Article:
We have not evolved so much as one might think, and there are numerous primal urges and characteristics that still remain in our genetics. One of the most primitive instincts that man has carried over even into the modern age is the inability to sleep soundly or well when becoming accustomed to a new environment. It might be a hotel room or a hostel, a relative’s or friend’s house, a new apartment or a house, but the fact remains: no one sleeps well in an area they are unfamiliar with.
This inability to sleep well in new environments is purely a defense mechanism. The body isn’t accustomed to the new sounds and it doesn’t let itself take a break until it feels safe enough to do so. Instead, it is analyzing, studying, learning, determining. What was that bump? That creak? That draft of air? That squeak? And that one over there?
Personally, I almost never sleep more than a few winks in hostels. But it’s not just me; most people cannot sleep well in new environments precisely for the reasons listed above. The brain is in defense mode, protecting itself on a primal, primitive level that we cannot control. And this primal defense mechanism is absolutely something you should pay attention to while traveling.
If you remember the series I did in 2012 on Safety While Traveling (Part One | Part Two | Part Three), situational awareness plays a major factor in your continued survival. It’s not something that is related purely to travel, however; general awareness and defense mechanisms are a good thing to keep honed and at the ready no matter where you live in the world.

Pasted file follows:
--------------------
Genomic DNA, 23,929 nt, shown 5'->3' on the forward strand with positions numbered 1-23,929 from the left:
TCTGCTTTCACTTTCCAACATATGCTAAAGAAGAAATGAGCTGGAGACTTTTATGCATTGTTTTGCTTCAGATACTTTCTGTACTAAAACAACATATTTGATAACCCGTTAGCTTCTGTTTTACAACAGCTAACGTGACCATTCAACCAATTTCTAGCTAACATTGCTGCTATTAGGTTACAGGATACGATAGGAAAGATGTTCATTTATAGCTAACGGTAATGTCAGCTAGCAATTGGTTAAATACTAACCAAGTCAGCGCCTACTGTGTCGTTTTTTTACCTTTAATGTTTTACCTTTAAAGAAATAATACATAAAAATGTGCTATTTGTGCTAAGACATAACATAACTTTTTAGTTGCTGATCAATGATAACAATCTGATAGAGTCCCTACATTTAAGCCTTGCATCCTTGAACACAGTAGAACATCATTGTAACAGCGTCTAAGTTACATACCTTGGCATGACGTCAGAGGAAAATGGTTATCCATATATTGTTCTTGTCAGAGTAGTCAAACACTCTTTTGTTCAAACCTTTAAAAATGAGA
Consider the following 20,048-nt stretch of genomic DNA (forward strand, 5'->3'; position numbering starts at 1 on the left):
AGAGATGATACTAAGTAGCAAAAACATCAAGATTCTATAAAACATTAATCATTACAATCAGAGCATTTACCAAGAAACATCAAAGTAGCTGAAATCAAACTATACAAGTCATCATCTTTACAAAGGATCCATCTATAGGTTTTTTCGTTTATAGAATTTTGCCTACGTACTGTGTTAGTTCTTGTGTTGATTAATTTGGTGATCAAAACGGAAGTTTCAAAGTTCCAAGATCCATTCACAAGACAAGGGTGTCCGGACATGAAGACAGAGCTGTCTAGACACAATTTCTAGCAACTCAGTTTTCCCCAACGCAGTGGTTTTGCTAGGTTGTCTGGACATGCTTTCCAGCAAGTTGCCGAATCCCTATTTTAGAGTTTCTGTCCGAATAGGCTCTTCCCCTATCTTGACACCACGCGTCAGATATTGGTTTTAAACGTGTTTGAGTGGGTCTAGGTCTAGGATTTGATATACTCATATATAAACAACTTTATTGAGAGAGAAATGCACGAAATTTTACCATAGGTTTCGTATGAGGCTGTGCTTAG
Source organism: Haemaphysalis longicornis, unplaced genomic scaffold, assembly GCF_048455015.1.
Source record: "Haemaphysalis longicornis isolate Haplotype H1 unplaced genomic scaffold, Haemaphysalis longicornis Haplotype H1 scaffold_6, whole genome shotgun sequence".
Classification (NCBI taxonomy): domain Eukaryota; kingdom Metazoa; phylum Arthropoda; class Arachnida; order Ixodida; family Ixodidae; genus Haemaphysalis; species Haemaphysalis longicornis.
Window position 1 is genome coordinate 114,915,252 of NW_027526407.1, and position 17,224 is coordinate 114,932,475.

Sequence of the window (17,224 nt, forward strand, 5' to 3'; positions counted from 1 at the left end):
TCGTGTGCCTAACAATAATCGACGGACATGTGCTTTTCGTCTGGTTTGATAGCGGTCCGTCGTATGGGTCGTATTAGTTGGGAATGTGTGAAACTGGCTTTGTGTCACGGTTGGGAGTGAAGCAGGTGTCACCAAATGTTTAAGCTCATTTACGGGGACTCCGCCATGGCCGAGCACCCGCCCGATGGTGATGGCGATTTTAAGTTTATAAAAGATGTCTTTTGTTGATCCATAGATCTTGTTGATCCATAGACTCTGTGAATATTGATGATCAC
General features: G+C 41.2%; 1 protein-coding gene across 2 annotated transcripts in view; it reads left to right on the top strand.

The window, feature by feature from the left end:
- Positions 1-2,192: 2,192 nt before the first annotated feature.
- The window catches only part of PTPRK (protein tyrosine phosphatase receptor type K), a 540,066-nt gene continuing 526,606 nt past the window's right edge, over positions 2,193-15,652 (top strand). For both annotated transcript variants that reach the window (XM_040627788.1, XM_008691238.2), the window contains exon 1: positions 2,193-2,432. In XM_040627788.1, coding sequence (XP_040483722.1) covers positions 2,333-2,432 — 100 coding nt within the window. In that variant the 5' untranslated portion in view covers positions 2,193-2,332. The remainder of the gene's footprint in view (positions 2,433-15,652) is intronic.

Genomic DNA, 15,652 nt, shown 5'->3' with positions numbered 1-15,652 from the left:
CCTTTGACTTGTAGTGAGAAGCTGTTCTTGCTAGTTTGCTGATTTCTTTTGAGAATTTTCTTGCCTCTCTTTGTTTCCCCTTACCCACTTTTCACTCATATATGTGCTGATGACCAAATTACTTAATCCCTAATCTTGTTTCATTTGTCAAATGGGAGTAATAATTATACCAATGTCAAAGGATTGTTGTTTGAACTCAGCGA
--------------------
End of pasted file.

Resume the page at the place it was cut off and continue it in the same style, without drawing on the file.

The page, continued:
There are certain things on the instinctual level that we can tune into, if we just learn how to understand how our bodies and minds work, and how we interact with energy and vibrations and the world around us. The hairs on the back of your neck standing up when you are in the presence of something unique and unknown. The tingling under your skin and in all the hairs of your body when you walk the sunward circles at the Time Between Times of sunrise and sunset. The way you can feel when someone is looking at you, watching you. Gut instinct.
We all have instincts. Some are more well-honed than others. Some people have spent more time developing theirs than others. And as someone once told me regarding traveling in certain parts of the world, it’s kind of like at a boxing match just before the fight. The referee turns to the fighters and says, “Protect yourself at all times.”
Be aware when you are out and about. Even when you are home, there’s nothing wrong with keeping your guard up to keep yourself, your loved ones and your possessions safe. Being prepared for any situation ensures optimal outcomes. Survival. Because deep down inside there is one thing that every single one of us has in common with every other animals on Planet Earth: we want to keep on living.